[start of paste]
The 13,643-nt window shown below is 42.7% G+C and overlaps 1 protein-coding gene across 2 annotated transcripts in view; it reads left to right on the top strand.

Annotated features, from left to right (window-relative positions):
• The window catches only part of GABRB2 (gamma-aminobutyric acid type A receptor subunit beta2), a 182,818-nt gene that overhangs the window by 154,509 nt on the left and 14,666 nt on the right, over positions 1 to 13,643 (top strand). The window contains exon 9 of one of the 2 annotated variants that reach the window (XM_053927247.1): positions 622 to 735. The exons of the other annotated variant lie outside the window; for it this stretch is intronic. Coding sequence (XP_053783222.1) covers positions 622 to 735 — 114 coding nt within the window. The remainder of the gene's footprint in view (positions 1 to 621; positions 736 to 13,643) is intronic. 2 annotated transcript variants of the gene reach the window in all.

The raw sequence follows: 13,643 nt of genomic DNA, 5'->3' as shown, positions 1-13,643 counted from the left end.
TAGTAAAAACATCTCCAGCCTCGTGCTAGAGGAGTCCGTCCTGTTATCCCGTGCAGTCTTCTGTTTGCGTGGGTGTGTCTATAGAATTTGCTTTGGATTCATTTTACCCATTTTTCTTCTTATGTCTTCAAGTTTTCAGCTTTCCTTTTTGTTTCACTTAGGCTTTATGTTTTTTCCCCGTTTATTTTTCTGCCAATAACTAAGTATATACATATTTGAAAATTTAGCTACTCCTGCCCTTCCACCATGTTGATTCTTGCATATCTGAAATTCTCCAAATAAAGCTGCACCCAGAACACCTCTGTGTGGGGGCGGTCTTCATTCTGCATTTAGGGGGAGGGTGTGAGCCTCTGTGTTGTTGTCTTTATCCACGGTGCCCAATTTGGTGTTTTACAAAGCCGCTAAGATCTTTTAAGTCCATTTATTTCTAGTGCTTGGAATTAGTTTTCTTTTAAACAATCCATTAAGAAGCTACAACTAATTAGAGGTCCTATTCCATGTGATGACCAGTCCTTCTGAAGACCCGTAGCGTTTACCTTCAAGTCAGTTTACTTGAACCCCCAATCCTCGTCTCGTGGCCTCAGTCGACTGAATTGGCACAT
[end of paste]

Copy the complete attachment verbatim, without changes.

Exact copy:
The 13,643-nt window shown below is 42.7% G+C and overlaps 1 protein-coding gene across 2 annotated transcripts in view; it reads left to right on the top strand.

Annotated features, from left to right (window-relative positions):
• The window catches only part of GABRB2 (gamma-aminobutyric acid type A receptor subunit beta2), a 182,818-nt gene that overhangs the window by 154,509 nt on the left and 14,666 nt on the right, over positions 1 to 13,643 (top strand). The window contains exon 9 of one of the 2 annotated variants that reach the window (XM_053927247.1): positions 622 to 735. The exons of the other annotated variant lie outside the window; for it this stretch is intronic. Coding sequence (XP_053783222.1) covers positions 622 to 735 — 114 coding nt within the window. The remainder of the gene's footprint in view (positions 1 to 621; positions 736 to 13,643) is intronic. 2 annotated transcript variants of the gene reach the window in all.

The raw sequence follows: 13,643 nt of genomic DNA, 5'->3' as shown, positions 1-13,643 counted from the left end.
TAGTAAAAACATCTCCAGCCTCGTGCTAGAGGAGTCCGTCCTGTTATCCCGTGCAGTCTTCTGTTTGCGTGGGTGTGTCTATAGAATTTGCTTTGGATTCATTTTACCCATTTTTCTTCTTATGTCTTCAAGTTTTCAGCTTTCCTTTTTGTTTCACTTAGGCTTTATGTTTTTTCCCCGTTTATTTTTCTGCCAATAACTAAGTATATACATATTTGAAAATTTAGCTACTCCTGCCCTTCCACCATGTTGATTCTTGCATATCTGAAATTCTCCAAATAAAGCTGCACCCAGAACACCTCTGTGTGGGGGCGGTCTTCATTCTGCATTTAGGGGGAGGGTGTGAGCCTCTGTGTTGTTGTCTTTATCCACGGTGCCCAATTTGGTGTTTTACAAAGCCGCTAAGATCTTTTAAGTCCATTTATTTCTAGTGCTTGGAATTAGTTTTCTTTTAAACAATCCATTAAGAAGCTACAACTAATTAGAGGTCCTATTCCATGTGATGACCAGTCCTTCTGAAGACCCGTAGCGTTTACCTTCAAGTCAGTTTACTTGAACCCCCAATCCTCGTCTCGTGGCCTCAGTCGACTGAATTGGCACAT